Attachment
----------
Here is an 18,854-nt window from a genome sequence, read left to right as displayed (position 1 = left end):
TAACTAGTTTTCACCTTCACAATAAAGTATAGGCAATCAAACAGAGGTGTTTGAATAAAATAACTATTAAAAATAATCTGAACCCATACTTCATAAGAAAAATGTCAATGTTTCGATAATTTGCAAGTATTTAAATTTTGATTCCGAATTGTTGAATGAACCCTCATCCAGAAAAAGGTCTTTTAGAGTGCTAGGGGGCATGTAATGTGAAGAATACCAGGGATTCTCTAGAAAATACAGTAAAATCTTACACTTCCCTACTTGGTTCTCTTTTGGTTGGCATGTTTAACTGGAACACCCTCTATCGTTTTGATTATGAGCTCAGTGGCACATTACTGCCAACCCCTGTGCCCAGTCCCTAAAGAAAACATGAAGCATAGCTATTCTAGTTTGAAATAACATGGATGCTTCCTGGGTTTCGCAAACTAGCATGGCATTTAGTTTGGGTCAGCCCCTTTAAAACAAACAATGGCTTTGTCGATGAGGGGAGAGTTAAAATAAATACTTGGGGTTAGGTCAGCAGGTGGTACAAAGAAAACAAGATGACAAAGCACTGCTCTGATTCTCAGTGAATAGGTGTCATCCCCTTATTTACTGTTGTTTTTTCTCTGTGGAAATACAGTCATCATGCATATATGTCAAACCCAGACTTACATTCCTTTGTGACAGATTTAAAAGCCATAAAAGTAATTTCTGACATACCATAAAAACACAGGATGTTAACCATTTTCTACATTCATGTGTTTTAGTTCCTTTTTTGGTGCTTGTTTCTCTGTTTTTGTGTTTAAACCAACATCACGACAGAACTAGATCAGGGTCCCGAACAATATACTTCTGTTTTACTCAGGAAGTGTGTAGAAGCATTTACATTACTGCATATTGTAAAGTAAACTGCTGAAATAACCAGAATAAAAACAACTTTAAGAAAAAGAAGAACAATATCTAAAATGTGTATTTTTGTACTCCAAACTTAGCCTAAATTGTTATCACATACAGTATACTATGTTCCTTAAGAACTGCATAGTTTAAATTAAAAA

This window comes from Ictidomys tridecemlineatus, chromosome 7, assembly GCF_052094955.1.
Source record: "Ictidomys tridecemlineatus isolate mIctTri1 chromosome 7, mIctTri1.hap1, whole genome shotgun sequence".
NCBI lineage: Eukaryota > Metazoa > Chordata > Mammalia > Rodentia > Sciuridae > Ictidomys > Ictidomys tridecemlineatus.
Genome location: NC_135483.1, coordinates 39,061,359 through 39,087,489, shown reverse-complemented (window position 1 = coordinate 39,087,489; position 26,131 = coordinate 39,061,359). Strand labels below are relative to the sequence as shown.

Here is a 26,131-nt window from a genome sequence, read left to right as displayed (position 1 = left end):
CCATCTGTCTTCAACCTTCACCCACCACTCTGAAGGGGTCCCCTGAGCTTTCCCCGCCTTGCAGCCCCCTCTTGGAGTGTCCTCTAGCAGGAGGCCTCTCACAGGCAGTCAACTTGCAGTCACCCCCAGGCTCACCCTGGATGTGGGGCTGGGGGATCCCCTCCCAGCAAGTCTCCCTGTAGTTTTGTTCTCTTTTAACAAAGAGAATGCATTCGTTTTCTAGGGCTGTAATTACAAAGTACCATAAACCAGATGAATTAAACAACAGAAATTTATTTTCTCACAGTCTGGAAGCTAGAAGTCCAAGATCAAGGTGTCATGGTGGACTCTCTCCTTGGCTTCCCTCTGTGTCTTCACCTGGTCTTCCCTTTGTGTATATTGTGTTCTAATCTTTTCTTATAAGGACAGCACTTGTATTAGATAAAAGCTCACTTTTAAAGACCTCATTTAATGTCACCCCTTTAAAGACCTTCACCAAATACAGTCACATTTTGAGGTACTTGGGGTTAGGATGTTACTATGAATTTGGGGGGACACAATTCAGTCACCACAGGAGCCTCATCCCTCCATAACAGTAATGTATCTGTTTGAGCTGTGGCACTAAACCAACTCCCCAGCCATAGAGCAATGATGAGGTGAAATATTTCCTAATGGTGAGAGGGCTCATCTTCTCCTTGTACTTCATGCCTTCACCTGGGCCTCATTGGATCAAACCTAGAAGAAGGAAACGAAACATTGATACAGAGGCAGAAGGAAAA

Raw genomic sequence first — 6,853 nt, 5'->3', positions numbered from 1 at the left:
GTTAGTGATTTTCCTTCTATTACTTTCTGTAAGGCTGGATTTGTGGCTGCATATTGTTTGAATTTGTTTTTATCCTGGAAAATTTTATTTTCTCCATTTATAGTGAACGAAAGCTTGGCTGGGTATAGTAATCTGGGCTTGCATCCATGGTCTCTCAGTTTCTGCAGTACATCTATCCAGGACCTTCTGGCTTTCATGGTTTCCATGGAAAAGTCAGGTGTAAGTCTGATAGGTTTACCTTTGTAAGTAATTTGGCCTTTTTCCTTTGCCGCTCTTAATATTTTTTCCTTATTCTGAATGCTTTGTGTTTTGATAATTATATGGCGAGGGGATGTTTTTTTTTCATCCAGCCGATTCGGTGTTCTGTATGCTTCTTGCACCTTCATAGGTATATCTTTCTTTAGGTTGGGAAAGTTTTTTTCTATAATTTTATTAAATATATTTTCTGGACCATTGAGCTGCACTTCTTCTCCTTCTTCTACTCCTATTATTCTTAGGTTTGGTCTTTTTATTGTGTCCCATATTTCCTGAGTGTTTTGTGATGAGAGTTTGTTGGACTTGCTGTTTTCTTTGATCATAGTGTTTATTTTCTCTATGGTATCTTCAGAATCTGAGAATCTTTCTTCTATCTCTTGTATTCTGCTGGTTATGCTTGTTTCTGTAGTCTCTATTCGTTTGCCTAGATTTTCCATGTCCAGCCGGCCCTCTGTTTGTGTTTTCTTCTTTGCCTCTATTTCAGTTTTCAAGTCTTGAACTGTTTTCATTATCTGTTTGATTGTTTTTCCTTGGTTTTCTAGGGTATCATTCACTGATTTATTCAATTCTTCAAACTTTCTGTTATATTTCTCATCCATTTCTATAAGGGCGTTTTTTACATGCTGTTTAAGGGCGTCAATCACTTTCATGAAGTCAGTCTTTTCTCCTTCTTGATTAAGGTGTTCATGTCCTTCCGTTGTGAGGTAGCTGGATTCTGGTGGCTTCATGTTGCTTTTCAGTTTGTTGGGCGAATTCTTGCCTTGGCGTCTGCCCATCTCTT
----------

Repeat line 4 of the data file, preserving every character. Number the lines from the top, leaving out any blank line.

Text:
Source record: "Ictidomys tridecemlineatus isolate mIctTri1 chromosome 7, mIctTri1.hap1, whole genome shotgun sequence".